The exclusivity woven into US higher-education affects more than who goes to college, it affects the kind of learning prioritized throughout the education system. Some people have started using the word “excellent sheep” to refer to the emphasis among college-bound students on results and resume-building rather than true learning and reflection. The phrase is based on a 2015 book by former Yale professor William Deresiewicz criticising the role of elite colleges in American society and is meant to compare today’s teenagers to compliant sheep getting on a conveyor belt that ends at a high-paying finance or Silicon Valley tech job. As a student applying to college, this is disturbing because sometimes I wonder, is my value measured based on my potential contribution to the market? Excellent sheep don’t stop along the way to think about why they are heading in a certain direction – or maybe they do and decide that it’s the best way to be happy. One junior reflects on “how many things – like volunteering – are done with college in mind. Sometimes I think, ‘what if people think I’m only doing this for college?’ and it ruins the actual passion for me.”

“I’ve gotten a lot more motivation to work hard every single swim practice so I can get faster times and get into certain colleges,” says another student. “But when it comes to school I’m sometimes more concerned with my grade than whether I’m actually learning the material. That’s a big problem, but what am I supposed to do?? I feel like I need good grades to go to certain colleges and therefore have a good future.”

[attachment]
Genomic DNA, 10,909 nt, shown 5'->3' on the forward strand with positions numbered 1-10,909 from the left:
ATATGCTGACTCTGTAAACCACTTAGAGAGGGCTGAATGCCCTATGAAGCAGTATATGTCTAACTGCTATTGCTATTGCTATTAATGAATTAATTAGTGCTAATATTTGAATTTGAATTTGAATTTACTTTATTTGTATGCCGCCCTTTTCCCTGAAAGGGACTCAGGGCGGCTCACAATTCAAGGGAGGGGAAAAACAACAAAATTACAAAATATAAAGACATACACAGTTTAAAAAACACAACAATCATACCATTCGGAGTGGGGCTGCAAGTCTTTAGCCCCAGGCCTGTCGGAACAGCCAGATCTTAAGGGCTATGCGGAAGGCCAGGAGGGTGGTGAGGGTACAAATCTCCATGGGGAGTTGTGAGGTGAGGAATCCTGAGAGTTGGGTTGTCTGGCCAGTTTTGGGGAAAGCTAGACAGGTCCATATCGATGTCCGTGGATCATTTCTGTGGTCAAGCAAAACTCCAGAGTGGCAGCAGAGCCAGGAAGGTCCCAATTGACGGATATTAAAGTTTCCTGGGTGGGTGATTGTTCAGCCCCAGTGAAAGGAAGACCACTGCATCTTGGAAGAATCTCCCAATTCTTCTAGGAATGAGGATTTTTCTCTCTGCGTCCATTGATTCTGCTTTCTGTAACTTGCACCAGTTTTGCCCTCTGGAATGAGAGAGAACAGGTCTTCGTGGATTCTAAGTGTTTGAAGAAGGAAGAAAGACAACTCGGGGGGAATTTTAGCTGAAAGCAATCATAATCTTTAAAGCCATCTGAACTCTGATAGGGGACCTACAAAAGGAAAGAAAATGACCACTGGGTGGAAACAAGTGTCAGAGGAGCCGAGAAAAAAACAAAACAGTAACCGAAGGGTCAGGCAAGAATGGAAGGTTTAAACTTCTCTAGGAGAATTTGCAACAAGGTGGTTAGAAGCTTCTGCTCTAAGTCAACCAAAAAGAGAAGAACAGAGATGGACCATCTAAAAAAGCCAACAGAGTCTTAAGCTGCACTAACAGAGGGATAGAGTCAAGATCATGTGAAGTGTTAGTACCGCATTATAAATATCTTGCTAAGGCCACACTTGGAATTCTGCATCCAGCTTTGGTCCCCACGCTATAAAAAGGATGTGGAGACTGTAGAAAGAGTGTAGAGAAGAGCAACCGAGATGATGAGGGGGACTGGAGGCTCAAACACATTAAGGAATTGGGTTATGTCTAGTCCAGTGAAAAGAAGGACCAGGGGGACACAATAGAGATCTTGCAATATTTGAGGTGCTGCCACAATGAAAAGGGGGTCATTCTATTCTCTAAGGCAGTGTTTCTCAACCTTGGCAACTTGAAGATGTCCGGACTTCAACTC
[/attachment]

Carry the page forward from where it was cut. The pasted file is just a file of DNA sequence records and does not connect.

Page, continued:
Laurie Santos, a professor of positive psychology at Yale University uses the term “miswanting” to describe this attitude – an “annoying feature of our mind” (or rather, modern US society) that makes us think a “good” job, lots of money, “a hot body,” marriage, etc. will make us happy. According to her research, while people who make around $75K a year are happier than those who make less, people don’t seem to become happier if they make, say, $150K. Of course, there are other factors involved here, like wealth, but the bottom line is goals like these either do not make us as happy as we predict or actively take away from our wellbeing. Instead, she says, we can be happy by using our strengths, being grateful and kind, savoring joyful moments, connecting with friends and acquaintances, focusing on experiences rather than material things, exercising and getting good sleep. Unfortunately, she says, knowing these things does not automatically make us happier – we have to make an effort. For many students, it is almost impossible to push back against our “miswanting” when it comes to college, even if we know (though maybe not deep down) we can still be happy if we go to a less prestigious school.